BECAUSE YESTERDAY WAS the fourteenth anniversary of Ginger Spice’s departure from the band, I’m remembering how big The Spice Girls hit when I was a teenager, an era when I was so susceptible to girl-power music—Indigo Girls, Ani DiFranco, Alanis Morissette—I swallowed all of its messages on blind faith: Life shouldn’t be taken seriously (Indigo Girls), life was a B movie (Ani), life was ironic, but not the kind of ironic we learned about in AP English (Alanis). And of course, life should be spiced up (The Spice Girls). I was similarly susceptible to popular culture’s portrayals of adolescence. Despite knowing better than television what being a teenager was like, I believed in Saved By The Bell. I believed in Beverly Hills 90210. I believed that high school was about being beautiful, dating the captain of the football team, and having a locker, even though, in my experience, it was really about writing stacks of poems in which I compared death to the sea, to a puddle, and to the time I drank whiskey and barfed on my hair.
Because I subscribed to the version of senior year I knew from television, I approached prom in earnest. My girl friends did, too. Prom would be a proper celebration of our waning adolescence. A night we’d never forget. Except reality was uncooperative. So were the boys. A bunch of them had a lacrosse game the day after, and mostly, they cared about that. One of my male friends dumped his girlfriend right before prom and then told me, “Now I guess I can go with you.” When my best friend invited another male friend, he kicked her in the shin. “But he said yes,” she reported.
What I’m saying is, romance was in the air.
So I bought a blue gown with rhinestone straps and silver high heels. “Do not get me the kind of corsage that pins,” I told my date. “Seriously. Get me a wrist corsage. I’m not sticking a pin through my dress.”
He didn’t know what a corsage was.
“A flower,” I said.
“I’m supposed to bring you a flower?”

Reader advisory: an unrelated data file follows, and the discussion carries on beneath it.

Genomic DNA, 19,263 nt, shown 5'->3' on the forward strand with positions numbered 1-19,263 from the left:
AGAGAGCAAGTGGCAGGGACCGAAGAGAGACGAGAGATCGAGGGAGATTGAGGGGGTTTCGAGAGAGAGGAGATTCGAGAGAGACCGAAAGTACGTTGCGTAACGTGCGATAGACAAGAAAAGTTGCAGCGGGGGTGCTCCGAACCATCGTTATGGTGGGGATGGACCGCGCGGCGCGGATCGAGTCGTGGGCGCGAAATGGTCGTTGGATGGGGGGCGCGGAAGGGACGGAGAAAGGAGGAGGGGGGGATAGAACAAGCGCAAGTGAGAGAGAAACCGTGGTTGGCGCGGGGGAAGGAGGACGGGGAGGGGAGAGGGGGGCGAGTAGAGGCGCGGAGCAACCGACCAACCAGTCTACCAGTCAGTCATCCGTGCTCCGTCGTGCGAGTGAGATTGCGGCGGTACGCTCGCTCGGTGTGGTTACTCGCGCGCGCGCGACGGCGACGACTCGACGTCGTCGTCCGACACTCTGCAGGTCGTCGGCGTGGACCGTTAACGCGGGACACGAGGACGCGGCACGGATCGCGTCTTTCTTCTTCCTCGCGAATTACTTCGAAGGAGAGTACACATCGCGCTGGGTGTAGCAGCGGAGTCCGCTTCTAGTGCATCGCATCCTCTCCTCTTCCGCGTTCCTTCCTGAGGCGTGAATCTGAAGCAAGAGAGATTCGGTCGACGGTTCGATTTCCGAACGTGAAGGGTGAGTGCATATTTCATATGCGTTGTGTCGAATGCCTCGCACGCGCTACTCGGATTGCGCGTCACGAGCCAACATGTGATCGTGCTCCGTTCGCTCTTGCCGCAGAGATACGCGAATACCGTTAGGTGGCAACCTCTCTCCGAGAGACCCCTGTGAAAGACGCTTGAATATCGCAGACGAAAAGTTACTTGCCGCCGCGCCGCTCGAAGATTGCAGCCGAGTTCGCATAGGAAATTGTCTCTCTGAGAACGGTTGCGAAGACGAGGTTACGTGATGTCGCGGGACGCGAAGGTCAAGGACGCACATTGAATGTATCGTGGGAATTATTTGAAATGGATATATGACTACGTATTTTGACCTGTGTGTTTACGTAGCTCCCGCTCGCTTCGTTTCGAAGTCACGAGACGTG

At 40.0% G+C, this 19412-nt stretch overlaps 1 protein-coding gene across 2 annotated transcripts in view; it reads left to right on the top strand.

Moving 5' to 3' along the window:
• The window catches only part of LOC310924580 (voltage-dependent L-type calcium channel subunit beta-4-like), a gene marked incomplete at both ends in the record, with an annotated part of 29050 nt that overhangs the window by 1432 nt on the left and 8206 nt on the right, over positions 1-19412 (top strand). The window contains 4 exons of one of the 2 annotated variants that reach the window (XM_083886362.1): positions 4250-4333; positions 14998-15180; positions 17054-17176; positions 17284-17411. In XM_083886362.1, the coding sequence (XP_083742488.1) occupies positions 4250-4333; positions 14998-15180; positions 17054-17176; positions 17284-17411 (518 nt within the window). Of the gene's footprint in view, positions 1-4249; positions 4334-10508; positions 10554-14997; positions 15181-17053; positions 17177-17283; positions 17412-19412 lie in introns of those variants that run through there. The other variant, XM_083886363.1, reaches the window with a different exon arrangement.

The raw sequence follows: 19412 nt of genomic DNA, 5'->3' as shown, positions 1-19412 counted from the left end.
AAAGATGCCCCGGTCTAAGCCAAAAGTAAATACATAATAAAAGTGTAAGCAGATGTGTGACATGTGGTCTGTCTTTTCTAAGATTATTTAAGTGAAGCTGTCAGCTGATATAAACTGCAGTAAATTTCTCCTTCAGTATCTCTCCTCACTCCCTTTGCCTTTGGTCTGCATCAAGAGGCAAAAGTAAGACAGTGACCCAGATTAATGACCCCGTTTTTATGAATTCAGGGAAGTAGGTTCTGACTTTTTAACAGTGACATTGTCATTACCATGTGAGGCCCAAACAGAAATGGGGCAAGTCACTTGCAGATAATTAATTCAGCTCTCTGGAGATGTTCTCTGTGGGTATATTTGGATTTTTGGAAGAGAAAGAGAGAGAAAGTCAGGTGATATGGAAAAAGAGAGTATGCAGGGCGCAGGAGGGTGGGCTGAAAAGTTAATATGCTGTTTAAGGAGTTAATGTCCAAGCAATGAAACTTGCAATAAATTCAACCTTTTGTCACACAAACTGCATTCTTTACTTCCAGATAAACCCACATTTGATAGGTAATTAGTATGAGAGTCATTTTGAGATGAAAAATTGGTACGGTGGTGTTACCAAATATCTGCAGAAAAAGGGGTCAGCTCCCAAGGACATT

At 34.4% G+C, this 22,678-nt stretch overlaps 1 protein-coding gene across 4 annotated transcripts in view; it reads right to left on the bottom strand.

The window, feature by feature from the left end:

The day of prom, I got a French manicure because I’m high society. I had my hair styled into a special, glamorous ponytail that was nothing like my regular ponytail. That evening, my date arrived at my house with a pin corsage. Then a bunch of us piled into a limo. One of the guys rolled a joint, but even as I smoked it, I knew this was all wrong. Prom wasn’t for pot-smoking. On television, pot was for the troubled kids, who shunned prom in favor of hanging out in an alley. Prom was for drinking from a monogrammed flask. Prom was for pulling up one’s prom dress and losing one’s virginity. Not that I was going to lose my virginity to my date, who had dreadlocks and subsequently hadn’t washed his hair in three years.
But upon arriving at prom, I found it satisfyingly prom-like. We were in a dimly lit ballroom with a DJ. Gowns and tuxedos abounded. There would be a catered dinner. The gossip that night surrounded the guy whose date was a 55-year-old man and the girl who was a slut. She’d been a slut for four years, but her impropriety remained riveting. As soon as we all sat down, our dates commenced ignoring us, playing a game that involved flipping quarters into one another’s water glasses. Dinner bore a mysterious resemblance to cafeteria lunch. This was depressing. Even more depressing was that our after-prom party was going to be held at our high school. We heard they’d rented a bounce house.
Things looked grim until The Spice Girls played.